JERUSALEM (Jul. 26)
With the planned Israeli withdrawal from Gaza less than three weeks away, right-wing leaders say they haven’t yet given up hope of preventing it. According to the Israeli Defense Forces, about 2,000 right-wingers have managed to pass through the army cordon around Gaza and are planning to join up with radical settlers there to resist the evacuation by force.
But that’s not Prime Minister Ariel Sharon’s only worry.
Palestinians continue to launch terrorist attacks in and around Gaza, and they will almost certainly try to step up their activities during the evacuation.
Sharon promises firm action on both fronts. Over 60,000 soldiers and police have been assigned to respond to recalcitrant settlers or rogue Palestinian terror attacks.
Should the Palestinians attack, Sharon has warned that Israel will employ harsher retaliatory measures than in the past. Some pundits speculate that this could even mean shelling civilian areas in retaliation for Palestinian attacks on Israeli population centers.
As difficult as carrying out the withdrawal may prove to be, an even larger question looms: What happens after Sharon pulls out of Gaza and the northern West Bank? He will be under enormous pressure from the United States, the international community and the Palestinians to make further withdrawals from the West Bank — and under equally strong pressure from the Israeli right wing and his own Likud Party to stay put.
And there’s another taxing issue that is critical for Israel’s future: How will religious Zionists at the forefront of the settler movement redefine their relationship to the secular state they have been defying so bitterly for so long on the withdrawal issue?
The settler leaders say that they’re planning more large-scale anti-withdrawal protests in advance of the pullout, which is scheduled to begin Aug. 15. They say they were heartened by the huge turnout for last week’s demonstration at Kfar Maimon, a national religious movement community about 8 miles east of the Gaza Strip.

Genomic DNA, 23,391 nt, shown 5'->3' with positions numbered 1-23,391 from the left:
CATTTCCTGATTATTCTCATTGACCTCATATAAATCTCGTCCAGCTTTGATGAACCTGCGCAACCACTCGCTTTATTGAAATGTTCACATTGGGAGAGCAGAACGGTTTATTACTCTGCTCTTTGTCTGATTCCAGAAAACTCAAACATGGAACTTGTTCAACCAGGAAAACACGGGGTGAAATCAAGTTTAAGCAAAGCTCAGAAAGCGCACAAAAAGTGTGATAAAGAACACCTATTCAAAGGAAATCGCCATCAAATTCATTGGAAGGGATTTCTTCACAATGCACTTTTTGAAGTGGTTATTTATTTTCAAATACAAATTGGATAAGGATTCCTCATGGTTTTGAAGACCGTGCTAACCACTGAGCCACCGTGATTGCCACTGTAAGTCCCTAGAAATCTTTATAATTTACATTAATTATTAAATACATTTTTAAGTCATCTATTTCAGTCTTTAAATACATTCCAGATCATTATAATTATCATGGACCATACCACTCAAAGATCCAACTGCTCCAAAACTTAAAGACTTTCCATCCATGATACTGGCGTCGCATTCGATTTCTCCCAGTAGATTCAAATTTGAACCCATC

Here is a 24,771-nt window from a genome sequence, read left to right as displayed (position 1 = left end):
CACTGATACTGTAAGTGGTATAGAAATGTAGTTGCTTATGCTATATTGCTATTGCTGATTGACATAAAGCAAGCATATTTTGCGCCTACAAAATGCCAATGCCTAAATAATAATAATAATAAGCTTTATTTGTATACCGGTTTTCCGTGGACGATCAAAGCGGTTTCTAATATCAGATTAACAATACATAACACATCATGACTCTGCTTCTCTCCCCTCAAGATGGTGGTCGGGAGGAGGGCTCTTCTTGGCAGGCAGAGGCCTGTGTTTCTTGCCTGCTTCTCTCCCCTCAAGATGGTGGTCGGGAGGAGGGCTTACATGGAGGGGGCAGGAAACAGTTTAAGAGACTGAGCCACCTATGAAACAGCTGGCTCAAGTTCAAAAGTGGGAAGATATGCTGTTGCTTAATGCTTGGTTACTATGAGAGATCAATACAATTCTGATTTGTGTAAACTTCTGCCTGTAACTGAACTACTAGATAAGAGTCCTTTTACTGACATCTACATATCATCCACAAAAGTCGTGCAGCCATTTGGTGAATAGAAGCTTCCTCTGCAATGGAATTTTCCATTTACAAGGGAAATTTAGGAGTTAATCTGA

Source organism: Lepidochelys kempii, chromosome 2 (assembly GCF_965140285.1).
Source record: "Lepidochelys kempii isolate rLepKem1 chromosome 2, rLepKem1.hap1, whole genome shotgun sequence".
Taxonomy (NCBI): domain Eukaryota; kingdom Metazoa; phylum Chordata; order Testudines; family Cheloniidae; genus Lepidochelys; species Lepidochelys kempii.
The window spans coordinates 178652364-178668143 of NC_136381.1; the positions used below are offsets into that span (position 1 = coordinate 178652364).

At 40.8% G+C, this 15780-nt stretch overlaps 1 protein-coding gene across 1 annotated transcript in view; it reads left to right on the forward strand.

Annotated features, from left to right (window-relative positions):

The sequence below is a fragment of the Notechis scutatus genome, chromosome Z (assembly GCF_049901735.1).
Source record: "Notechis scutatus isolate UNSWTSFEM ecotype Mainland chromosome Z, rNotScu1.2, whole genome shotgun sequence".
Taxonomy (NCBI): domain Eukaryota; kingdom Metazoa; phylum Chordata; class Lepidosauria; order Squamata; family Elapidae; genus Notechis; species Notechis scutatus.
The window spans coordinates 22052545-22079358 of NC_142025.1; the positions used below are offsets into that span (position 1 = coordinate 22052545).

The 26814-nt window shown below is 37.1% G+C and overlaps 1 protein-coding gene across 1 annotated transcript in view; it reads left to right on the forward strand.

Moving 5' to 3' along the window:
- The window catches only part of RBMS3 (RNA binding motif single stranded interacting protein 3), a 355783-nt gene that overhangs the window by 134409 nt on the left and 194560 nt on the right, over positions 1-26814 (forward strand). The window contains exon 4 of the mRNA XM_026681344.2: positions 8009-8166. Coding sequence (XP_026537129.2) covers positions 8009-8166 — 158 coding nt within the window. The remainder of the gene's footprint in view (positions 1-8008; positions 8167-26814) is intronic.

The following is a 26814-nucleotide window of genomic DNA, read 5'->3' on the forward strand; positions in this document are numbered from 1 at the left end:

The demonstration took place at Kfar Maimon only because police and army units prevented the protesters from marching to the Gaza Strip itself. This exercise of control by the Israeli security forces and the fact that there was no serious violence in the two-day standoff between the security forces and the demonstrators led several pundits to conclude that the withdrawal will go through more peacefully than expected.
Still, some pundits fear that the 2,000 right-wingers who have slipped into Gaza could turn the withdrawal into a violent showdown.
In an editorial, the Ha’aretz newspaper urged the government to act now to head off the potential threat: The Gaza settlements, the paper wrote, “must be combed to locate the infiltrators, and they should be arrested and tried.” Otherwise, Ha’aretz argued, the government would be projecting weakness and inviting more infiltration.
On the Palestinian side, the Palestinian Authority has promised to deploy 5,000 policemen as a “shield” against rogue terrorists. The P.A. also has reached an agreement with Hamas not to launch attacks on the withdrawing Israelis.